Now, I’m a flaming homosexual, and the rules are different for us; I’m only aware of heterosexual courting rituals, which seem absurdly complex at times, through observation. But even I know two things; first, women aren’t Gorgons. You can look them in the eye and approach them from the front without being turned to stone or devoured. Second, the only time this could ever work is the tail end of trash o’clock, the time in the night when the bars are about to close and everyone still there who isn’t a designated driver is just looking to just go home and have drunk sex with the nearest random stranger who doesn’t look like a camel’s arse.

Seriously; if one of my straight friends ever tried to do this, he’d cop a slap over the head and the barked instruction to “just grow a pair and go and talk to the woman already, Jesus Christ on a pogo stick!”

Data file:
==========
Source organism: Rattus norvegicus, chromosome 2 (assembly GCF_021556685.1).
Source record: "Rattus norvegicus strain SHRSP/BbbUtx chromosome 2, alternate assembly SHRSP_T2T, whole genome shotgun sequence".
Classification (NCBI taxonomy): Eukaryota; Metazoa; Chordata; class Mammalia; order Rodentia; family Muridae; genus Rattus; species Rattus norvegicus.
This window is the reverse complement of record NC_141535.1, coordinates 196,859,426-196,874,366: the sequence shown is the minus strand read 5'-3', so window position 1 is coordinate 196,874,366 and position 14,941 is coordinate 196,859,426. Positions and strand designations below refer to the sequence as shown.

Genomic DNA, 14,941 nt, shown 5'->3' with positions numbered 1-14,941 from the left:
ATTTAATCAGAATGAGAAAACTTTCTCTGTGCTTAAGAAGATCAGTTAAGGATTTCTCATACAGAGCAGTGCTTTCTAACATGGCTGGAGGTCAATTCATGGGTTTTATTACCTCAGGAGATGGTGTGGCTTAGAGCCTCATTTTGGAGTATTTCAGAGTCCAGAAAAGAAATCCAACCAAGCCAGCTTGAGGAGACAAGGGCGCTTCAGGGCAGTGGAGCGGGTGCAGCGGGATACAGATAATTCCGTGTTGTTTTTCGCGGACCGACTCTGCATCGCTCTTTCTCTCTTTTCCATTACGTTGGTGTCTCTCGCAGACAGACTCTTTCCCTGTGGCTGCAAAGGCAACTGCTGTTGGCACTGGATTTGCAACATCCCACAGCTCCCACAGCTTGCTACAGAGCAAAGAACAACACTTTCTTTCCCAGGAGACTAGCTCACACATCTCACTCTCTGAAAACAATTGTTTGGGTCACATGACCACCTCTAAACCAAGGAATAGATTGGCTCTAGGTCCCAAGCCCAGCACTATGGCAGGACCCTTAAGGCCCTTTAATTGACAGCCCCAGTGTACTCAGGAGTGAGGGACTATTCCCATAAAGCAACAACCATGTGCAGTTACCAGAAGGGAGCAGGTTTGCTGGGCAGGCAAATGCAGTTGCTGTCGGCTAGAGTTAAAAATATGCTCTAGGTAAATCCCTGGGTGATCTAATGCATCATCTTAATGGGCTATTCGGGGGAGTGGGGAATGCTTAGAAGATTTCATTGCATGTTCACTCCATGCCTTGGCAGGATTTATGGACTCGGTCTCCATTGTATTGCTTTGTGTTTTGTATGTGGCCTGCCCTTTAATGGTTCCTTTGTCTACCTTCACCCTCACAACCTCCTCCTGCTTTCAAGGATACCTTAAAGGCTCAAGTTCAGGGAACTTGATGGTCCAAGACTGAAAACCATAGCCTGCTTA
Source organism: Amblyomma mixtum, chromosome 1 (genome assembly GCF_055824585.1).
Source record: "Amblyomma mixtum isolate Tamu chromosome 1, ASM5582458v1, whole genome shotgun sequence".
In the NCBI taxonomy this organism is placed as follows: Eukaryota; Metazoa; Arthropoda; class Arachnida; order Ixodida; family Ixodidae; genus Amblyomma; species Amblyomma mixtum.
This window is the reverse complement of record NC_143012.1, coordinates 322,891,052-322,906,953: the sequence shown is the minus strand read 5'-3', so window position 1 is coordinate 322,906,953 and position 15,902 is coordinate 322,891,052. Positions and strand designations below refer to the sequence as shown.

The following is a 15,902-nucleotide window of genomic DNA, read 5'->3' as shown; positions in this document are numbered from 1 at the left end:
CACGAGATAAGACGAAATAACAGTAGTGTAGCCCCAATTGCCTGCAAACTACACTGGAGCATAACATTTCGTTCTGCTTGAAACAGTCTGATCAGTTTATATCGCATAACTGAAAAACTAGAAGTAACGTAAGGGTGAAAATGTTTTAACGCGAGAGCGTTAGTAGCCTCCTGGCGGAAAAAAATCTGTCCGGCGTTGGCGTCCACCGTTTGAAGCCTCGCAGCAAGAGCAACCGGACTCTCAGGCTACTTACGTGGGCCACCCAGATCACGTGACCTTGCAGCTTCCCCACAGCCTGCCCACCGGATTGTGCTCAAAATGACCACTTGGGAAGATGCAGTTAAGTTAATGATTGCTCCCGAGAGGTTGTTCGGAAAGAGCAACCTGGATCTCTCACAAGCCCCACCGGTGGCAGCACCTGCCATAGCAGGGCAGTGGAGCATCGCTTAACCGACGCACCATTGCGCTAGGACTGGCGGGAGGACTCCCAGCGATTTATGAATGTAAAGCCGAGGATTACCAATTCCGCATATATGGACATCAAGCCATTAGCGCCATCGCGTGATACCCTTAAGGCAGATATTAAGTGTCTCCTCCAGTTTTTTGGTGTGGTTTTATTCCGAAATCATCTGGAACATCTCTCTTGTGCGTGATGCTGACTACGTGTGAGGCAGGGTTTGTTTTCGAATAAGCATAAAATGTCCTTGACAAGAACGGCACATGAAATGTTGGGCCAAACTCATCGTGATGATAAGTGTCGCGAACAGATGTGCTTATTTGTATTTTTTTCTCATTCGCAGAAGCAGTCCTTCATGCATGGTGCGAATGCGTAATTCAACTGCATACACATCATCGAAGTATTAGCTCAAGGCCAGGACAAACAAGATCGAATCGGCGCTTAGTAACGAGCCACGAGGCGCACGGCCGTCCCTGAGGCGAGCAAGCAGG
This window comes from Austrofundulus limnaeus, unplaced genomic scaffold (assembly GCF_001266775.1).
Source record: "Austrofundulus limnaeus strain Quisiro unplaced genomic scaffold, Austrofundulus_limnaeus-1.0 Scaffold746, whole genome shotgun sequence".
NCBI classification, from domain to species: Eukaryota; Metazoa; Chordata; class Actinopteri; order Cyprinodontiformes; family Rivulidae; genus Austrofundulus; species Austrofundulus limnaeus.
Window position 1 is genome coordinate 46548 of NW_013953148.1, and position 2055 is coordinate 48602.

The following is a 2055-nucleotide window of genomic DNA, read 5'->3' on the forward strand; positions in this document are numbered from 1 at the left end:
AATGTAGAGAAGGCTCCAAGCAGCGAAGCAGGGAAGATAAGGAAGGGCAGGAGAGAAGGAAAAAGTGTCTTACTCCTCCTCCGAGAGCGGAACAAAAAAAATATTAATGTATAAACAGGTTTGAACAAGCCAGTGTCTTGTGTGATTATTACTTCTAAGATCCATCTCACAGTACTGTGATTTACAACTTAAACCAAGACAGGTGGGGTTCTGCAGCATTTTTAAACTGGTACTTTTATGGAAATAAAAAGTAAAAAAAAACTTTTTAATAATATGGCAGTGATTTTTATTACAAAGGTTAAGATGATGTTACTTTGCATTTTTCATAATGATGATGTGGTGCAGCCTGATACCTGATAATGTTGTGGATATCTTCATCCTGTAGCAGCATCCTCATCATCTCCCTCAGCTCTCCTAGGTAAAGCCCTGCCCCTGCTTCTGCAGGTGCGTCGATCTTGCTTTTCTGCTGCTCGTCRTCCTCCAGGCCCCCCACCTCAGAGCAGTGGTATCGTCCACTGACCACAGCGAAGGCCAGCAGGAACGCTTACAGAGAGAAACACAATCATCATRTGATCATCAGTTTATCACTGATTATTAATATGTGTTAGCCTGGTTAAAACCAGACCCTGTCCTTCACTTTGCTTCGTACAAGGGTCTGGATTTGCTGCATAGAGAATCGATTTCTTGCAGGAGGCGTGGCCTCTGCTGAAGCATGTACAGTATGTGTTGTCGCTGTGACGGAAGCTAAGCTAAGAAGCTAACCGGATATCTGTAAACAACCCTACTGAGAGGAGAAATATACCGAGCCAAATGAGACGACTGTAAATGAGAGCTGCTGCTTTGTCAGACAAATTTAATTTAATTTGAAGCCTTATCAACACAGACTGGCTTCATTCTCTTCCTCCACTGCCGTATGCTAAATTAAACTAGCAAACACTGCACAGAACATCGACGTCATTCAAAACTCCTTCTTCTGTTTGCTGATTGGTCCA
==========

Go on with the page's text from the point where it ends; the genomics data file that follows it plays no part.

This is the calibre of the standard-bearer for these guys; he’s their leading light.

And some people view him as a serious threat.

Yeah, yeah, I know – “he advocated for rape to be legalised on private property” – do you honestly think that a guy who can’t bring himself to walk up to a woman while she is facing him and say “hey, having a good night?” would be able to get rape laws overturned?

The only thing funnier is than him are the people who take him seriously – both his fans and his opponents. And I’m not laughing with them.

He’s a Straight White Dude? So Fucking What?

I had a curious experience this week; in a discussion about who should be invited to be on a particular panel discussion, it was suggested that we try to avoid having “old white men” on there. The particulars of the discussion aren’t relevant – it’s the bit about not having people on the panel due to what they are.

This is something I’ve seen a lot over the last few years, especially among those who claim to be progressive of some flavour. You can see it if you follow Richard Dawkins on twitter, where barely a week goes past without him being attacked for having an opinion while being white and male (his age seems to escape for the time being).